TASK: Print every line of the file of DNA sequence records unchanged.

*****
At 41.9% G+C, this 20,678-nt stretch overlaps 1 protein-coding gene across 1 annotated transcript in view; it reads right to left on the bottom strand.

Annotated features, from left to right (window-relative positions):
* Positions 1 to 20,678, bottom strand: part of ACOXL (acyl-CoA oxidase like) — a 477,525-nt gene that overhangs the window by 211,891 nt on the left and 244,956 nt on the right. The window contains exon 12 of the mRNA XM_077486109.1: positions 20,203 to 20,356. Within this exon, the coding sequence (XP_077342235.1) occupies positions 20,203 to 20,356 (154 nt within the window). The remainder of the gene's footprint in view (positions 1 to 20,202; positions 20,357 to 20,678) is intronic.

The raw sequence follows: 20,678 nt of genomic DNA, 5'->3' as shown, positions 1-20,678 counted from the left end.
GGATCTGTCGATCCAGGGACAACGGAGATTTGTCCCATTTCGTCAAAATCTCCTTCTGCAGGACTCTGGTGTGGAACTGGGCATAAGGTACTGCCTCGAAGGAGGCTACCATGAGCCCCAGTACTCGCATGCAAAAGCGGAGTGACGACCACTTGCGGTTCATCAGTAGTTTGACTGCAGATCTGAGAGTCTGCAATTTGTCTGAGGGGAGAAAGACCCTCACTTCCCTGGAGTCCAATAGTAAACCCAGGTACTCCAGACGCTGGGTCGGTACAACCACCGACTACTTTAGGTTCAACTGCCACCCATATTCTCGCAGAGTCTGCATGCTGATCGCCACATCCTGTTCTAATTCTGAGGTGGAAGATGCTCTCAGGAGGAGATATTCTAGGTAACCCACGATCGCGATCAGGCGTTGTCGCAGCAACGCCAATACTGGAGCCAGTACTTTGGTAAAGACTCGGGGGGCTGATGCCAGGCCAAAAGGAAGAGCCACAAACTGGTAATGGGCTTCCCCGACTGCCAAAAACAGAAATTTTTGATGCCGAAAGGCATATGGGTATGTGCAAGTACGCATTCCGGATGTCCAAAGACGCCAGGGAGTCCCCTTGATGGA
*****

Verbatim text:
At 41.9% G+C, this 20,678-nt stretch overlaps 1 protein-coding gene across 1 annotated transcript in view; it reads right to left on the bottom strand.

Annotated features, from left to right (window-relative positions):
* Positions 1 to 20,678, bottom strand: part of ACOXL (acyl-CoA oxidase like) — a 477,525-nt gene that overhangs the window by 211,891 nt on the left and 244,956 nt on the right. The window contains exon 12 of the mRNA XM_077486109.1: positions 20,203 to 20,356. Within this exon, the coding sequence (XP_077342235.1) occupies positions 20,203 to 20,356 (154 nt within the window). The remainder of the gene's footprint in view (positions 1 to 20,202; positions 20,357 to 20,678) is intronic.

The raw sequence follows: 20,678 nt of genomic DNA, 5'->3' as shown, positions 1-20,678 counted from the left end.
GGATCTGTCGATCCAGGGACAACGGAGATTTGTCCCATTTCGTCAAAATCTCCTTCTGCAGGACTCTGGTGTGGAACTGGGCATAAGGTACTGCCTCGAAGGAGGCTACCATGAGCCCCAGTACTCGCATGCAAAAGCGGAGTGACGACCACTTGCGGTTCATCAGTAGTTTGACTGCAGATCTGAGAGTCTGCAATTTGTCTGAGGGGAGAAAGACCCTCACTTCCCTGGAGTCCAATAGTAAACCCAGGTACTCCAGACGCTGGGTCGGTACAACCACCGACTACTTTAGGTTCAACTGCCACCCATATTCTCGCAGAGTCTGCATGCTGATCGCCACATCCTGTTCTAATTCTGAGGTGGAAGATGCTCTCAGGAGGAGATATTCTAGGTAACCCACGATCGCGATCAGGCGTTGTCGCAGCAACGCCAATACTGGAGCCAGTACTTTGGTAAAGACTCGGGGGGCTGATGCCAGGCCAAAAGGAAGAGCCACAAACTGGTAATGGGCTTCCCCGACTGCCAAAAACAGAAATTTTTGATGCCGAAAGGCATATGGGTATGTGCAAGTACGCATTCCGGATGTCCAAAGACGCCAGGGAGTCCCCTTGATGGA